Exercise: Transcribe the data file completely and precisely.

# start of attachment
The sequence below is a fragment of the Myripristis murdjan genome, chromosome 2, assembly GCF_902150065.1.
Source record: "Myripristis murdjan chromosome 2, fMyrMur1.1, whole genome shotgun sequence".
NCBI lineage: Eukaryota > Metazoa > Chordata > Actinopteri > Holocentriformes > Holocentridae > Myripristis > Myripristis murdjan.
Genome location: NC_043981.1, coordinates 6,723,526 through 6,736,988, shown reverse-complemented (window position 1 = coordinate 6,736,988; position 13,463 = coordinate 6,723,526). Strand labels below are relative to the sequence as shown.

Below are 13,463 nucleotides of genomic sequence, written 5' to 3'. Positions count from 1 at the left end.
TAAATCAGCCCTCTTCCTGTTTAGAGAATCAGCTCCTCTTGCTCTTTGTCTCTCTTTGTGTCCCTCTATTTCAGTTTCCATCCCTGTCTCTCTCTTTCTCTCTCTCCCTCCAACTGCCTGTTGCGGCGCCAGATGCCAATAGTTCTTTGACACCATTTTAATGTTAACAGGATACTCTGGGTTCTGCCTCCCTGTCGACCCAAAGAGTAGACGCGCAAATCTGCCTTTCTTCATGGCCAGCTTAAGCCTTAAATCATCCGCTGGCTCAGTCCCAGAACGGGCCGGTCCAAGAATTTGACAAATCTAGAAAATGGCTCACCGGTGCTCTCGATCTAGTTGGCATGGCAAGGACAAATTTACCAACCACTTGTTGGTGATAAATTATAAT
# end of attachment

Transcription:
The sequence below is a fragment of the Myripristis murdjan genome, chromosome 2, assembly GCF_902150065.1.
Source record: "Myripristis murdjan chromosome 2, fMyrMur1.1, whole genome shotgun sequence".
NCBI lineage: Eukaryota > Metazoa > Chordata > Actinopteri > Holocentriformes > Holocentridae > Myripristis > Myripristis murdjan.
Genome location: NC_043981.1, coordinates 6,723,526 through 6,736,988, shown reverse-complemented (window position 1 = coordinate 6,736,988; position 13,463 = coordinate 6,723,526). Strand labels below are relative to the sequence as shown.

Below are 13,463 nucleotides of genomic sequence, written 5' to 3'. Positions count from 1 at the left end.
TAAATCAGCCCTCTTCCTGTTTAGAGAATCAGCTCCTCTTGCTCTTTGTCTCTCTTTGTGTCCCTCTATTTCAGTTTCCATCCCTGTCTCTCTCTTTCTCTCTCTCCCTCCAACTGCCTGTTGCGGCGCCAGATGCCAATAGTTCTTTGACACCATTTTAATGTTAACAGGATACTCTGGGTTCTGCCTCCCTGTCGACCCAAAGAGTAGACGCGCAAATCTGCCTTTCTTCATGGCCAGCTTAAGCCTTAAATCATCCGCTGGCTCAGTCCCAGAACGGGCCGGTCCAAGAATTTGACAAATCTAGAAAATGGCTCACCGGTGCTCTCGATCTAGTTGGCATGGCAAGGACAAATTTACCAACCACTTGTTGGTGATAAATTATAAT